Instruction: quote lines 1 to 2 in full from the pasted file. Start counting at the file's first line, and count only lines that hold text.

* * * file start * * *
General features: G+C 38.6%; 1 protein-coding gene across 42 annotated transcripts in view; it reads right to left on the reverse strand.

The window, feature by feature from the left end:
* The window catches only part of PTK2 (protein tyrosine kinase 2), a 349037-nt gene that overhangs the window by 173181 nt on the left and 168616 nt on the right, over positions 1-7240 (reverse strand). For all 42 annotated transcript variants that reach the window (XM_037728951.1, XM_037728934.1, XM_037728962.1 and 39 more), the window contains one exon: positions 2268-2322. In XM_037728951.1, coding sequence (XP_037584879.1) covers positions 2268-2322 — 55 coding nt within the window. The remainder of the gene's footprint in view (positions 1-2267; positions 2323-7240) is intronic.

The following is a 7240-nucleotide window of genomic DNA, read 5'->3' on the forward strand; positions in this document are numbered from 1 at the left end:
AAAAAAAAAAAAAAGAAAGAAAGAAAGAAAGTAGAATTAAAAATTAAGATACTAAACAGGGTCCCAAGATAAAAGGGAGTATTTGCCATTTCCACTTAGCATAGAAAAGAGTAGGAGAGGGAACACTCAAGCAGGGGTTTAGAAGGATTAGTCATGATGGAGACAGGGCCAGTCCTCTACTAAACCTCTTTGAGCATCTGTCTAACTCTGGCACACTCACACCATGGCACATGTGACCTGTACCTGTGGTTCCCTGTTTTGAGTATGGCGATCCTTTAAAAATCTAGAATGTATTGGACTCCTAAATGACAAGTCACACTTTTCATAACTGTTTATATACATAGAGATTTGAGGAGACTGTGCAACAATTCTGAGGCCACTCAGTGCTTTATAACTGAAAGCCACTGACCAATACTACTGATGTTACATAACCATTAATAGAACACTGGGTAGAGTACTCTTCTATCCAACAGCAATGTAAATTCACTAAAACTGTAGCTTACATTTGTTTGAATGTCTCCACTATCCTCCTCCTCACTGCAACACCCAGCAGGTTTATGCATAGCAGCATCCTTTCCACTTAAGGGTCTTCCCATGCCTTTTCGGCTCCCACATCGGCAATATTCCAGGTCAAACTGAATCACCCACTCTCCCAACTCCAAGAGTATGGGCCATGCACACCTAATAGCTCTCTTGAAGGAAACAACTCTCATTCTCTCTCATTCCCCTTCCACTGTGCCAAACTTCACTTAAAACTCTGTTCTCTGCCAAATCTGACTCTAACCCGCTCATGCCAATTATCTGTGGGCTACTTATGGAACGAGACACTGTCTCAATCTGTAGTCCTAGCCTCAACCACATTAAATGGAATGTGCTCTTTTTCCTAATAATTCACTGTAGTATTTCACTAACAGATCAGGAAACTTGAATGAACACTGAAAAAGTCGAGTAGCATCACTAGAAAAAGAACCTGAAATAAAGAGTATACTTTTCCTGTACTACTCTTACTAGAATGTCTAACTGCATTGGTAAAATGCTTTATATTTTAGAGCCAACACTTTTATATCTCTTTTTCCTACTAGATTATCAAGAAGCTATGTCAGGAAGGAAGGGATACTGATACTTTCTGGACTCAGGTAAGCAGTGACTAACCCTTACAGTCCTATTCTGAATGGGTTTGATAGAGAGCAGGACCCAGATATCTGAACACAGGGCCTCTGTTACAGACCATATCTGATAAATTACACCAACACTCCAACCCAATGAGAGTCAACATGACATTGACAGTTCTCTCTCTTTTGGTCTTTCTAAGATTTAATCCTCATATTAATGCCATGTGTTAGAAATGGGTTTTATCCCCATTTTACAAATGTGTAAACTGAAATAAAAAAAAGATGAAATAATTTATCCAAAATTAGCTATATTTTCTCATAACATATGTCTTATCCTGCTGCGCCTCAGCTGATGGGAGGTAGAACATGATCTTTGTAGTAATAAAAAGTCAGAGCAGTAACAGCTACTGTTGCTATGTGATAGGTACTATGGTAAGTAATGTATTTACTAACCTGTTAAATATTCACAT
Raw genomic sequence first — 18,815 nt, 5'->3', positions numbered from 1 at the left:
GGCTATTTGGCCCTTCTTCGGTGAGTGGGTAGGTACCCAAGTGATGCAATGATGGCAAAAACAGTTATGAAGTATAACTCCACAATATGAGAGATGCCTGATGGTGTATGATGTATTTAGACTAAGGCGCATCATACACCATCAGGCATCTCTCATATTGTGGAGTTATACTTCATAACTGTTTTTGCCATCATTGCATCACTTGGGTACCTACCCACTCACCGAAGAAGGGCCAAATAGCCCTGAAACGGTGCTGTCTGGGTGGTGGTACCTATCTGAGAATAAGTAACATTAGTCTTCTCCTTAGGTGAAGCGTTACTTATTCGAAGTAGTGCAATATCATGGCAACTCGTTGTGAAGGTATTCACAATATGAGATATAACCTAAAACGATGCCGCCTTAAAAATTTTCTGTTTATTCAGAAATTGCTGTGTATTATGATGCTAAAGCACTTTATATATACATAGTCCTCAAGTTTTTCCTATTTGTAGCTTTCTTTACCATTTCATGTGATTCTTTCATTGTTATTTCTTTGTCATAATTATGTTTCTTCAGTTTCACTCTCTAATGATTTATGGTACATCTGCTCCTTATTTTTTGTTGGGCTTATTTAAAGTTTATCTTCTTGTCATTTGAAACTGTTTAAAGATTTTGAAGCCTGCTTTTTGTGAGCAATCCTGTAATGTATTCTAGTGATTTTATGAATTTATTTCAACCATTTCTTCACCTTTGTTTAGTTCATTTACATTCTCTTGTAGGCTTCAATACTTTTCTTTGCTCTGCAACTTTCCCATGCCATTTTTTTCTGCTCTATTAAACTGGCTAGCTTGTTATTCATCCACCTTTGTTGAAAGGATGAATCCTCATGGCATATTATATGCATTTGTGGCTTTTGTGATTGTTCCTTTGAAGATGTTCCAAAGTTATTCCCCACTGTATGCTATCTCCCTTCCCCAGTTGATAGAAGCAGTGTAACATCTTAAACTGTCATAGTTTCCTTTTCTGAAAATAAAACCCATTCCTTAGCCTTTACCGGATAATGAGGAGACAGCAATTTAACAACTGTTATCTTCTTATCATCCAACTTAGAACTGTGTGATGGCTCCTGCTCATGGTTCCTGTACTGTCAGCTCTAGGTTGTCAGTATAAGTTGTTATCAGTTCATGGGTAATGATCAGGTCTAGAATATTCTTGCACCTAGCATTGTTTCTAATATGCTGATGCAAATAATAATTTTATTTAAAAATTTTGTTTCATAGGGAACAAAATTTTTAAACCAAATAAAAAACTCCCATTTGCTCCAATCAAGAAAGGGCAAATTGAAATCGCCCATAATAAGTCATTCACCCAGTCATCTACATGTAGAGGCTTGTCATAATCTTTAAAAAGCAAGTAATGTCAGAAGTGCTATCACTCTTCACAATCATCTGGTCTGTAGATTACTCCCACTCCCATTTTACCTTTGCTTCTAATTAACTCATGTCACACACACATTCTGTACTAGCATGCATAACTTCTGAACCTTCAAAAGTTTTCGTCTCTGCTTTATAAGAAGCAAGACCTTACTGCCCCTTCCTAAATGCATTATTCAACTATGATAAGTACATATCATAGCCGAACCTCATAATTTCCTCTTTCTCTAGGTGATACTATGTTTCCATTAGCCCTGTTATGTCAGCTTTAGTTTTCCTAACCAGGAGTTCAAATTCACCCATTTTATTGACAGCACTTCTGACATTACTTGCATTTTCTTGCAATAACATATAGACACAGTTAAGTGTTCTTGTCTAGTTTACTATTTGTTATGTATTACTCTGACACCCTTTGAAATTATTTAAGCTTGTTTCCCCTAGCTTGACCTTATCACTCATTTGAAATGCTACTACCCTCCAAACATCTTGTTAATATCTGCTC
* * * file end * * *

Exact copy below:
General features: G+C 38.6%; 1 protein-coding gene across 42 annotated transcripts in view; it reads right to left on the reverse strand.

The window, feature by feature from the left end: